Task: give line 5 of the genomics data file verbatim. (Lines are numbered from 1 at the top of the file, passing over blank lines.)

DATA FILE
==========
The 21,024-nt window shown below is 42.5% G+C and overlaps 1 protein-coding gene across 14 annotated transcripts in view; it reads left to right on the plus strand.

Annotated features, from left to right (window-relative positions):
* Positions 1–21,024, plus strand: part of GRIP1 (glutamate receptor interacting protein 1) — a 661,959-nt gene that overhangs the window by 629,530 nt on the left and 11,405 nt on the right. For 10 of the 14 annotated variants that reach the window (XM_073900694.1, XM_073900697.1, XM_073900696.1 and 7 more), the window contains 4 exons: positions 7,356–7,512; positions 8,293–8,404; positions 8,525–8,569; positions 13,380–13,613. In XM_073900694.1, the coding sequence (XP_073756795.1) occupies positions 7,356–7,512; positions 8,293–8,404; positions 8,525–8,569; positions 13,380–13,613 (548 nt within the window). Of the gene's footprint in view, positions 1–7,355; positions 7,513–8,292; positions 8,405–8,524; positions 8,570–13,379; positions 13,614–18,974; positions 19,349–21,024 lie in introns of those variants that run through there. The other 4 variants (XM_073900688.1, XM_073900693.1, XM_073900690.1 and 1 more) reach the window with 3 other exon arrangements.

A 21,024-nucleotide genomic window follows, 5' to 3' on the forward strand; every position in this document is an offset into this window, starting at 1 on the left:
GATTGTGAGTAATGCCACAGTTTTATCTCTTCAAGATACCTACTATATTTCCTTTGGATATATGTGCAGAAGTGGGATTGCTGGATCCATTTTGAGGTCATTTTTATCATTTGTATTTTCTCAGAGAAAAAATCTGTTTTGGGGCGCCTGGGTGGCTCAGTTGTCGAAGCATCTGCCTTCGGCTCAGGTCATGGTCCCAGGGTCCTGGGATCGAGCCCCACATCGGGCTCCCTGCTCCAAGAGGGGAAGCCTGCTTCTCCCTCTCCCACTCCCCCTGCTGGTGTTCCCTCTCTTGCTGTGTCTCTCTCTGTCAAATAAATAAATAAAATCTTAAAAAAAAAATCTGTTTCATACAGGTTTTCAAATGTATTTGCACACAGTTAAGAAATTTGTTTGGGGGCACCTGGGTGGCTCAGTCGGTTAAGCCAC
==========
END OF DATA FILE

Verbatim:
GATTGTGAGTAATGCCACAGTTTTATCTCTTCAAGATACCTACTATATTTCCTTTGGATATATGTGCAGAAGTGGGATTGCTGGATCCATTTTGAGGTCATTTTTATCATTTGTATTTTCTCAGAGAAAAAATCTGTTTTGGGGCGCCTGGGTGGCTCAGTTGTCGAAGCATCTGCCTTCGGCTCAGGTCATGGTCCCAGGGTCCTGGGATCGAGCCCCACATCGGGCTCCCTGCTCCAAGAGGGGAAGCCTGCTTCTCCCTCTCCCACTCCCCCTGCTGGTGTTCCCTCTCTTGCTGTGTCTCTCTCTGTCAAATAAATAAATAAAATCTTAAAAAAAAAATCTGTTTCATACAGGTTTTCAAATGTATTTGCACACAGTTAAGAAATTTGTTTGGGGGCACCTGGGTGGCTCAGTCGGTTAAGCCAC